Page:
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Roads & Trails in the Mojave Desert
Eastern Sierra & Death Valley SUV Route Guide
Route 3 - Whitney Portal
THE TOP OF THIS ROAD IS BASE CAMP FOR THOSE WITH PERMITS TO CLIMB TO THE HIGHEST POINT IN THE CONTIGUOUS 48 STATES. FROM THE VALLEY FLOOR TO THE TOWERING SUMMIT, LOCAL PEOPLE, HOLLYWOOD STARS AND THE STATE AND FEDERAL GOVERNMENT HAVE ALL VIED FOR ROLES IN THE HISTORY OF THIS VERTICAL SLICE OF EASTERN CALIFORNIA.
What to expect: This route is paved but narrow, steep and winding with dramatic switchbacks. The road is closed in winter when its higher reaches are covered with snow; call the Inyo National Forest for information.
Length: 12 miles.
Driving time: about 45 minutes, one way.
Getting there: From Lone Pine start at the traffic light in the center of town and turn west, toward the Sierra, onto Whitney Portal Road. The route starts here at the intersection.
Along the route: Like Route 2, this route begins in Lone Pine and enters the Alabama Hills. The description of that route tells how the town and the hills got their names, and what makes them a popular film backdrop. At 4.3 miles the Whitney Portal Road passes the Cuffe Guest Ranch, another testament to the Alabama Hills’ link to Hollywood.
Originally opened in 1925 by pioneer movie director Clarence Badger, this was a favorite fishing retreat for stars including Douglas Fairbanks Jr., Mabel Normand, Joan Blondell and George Brent. The ranch was operated by Irene Cuffe, “the actress of a thousand faces,” beginning in 1949. Whitney Portal Road was built in 1936 by the CCC—the Civilian Conservation Corps, part of Roosevelt’s “New Deal,” which hired and trained young men for conservation work. Many historic features such as meticulously-built rock walls in national parks are the work of the CCC, as hands otherwise left unemployed by the Great Depression were put to work on the public’s lands.
The steep, sharp switchbacks along the Whitney Portal Road were prominent in scenes in the Lucille Ball and Desi Arnaz film The Long, Long Trailer, in which Luci surreptitiously fills a travel trailer with her rock collection until it’s too heavy to ascend the grade. The road is also featured in the 1941 classic, High Sierra, starring Humphrey Bogart.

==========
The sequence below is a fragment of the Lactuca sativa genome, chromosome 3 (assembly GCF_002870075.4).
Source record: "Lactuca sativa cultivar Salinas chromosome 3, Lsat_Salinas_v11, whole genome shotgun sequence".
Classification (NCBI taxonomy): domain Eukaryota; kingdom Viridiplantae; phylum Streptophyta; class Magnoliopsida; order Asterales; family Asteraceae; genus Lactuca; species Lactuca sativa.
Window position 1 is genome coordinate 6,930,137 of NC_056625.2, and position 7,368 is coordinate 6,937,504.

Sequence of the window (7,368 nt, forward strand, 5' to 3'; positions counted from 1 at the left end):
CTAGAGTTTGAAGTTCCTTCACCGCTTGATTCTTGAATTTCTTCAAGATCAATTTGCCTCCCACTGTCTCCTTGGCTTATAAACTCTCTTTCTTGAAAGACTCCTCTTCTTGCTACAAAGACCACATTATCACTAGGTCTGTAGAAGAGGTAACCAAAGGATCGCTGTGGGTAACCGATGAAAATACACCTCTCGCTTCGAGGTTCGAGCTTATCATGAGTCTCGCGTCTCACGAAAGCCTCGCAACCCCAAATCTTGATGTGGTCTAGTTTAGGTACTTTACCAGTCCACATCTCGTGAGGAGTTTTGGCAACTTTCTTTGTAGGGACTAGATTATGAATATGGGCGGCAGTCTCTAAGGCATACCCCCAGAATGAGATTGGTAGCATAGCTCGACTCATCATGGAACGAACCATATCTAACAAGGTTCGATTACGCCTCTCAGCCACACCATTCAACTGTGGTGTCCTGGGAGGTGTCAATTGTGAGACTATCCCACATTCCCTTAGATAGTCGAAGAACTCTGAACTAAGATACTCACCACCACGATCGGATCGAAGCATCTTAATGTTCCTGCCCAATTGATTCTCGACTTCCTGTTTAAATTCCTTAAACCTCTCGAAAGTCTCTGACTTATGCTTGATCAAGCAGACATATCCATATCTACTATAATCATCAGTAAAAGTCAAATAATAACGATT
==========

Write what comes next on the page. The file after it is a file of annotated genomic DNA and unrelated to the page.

With its quick climb up the mountains, this road has long offered a way for Owens Valley residents to escape the heat. Father Crowley, the charismatic priest and early promoter of Eastern Sierra tourism for whom Crowley Lake (Route 15) was named, is one who built a summer home along this road—one of the residences visible on the left at about 7 miles.
There are excellent views of Mount Whitney at many points along the road. In 1871 Clarence King, the first head of the U.S. Geological Survey, climbed what he thought he had identified as the tallest peak in the then-United States and named it in honor of his colleague Josiah Whitney, state geologist of California. But it was soon discovered that King had climbed the wrong peak. And before he could return to correct the error, three fishermen from Lone Pine reached the true 14,495-foot summit and claimed naming rights, calling it “Fishermen’s Peak.” It was not until 1875 that a bill promoted by King passed the state legislature and the name Mount Whitney became official.
The peak is obscured by the forest and nearby cliffs by the time the road arrives at Whitney Portal. At an elevation of 8,631 feet, this is the trailhead for Mount Whitney. Each year over ten thousand people obtain permits to make the strenuous 22-mile round trip hike to the summit.
If you want to try this climb you need to apply for a permit in advance. You can use the waiting time to get into top condition, properly equip and acclimatize yourself, and learn about the dangers of altitude sickness and lightning storms which might force a life-saving decision to turn back. Meanwhile, enjoy the cool mountain scenery of the Portal itself.
Source - BLM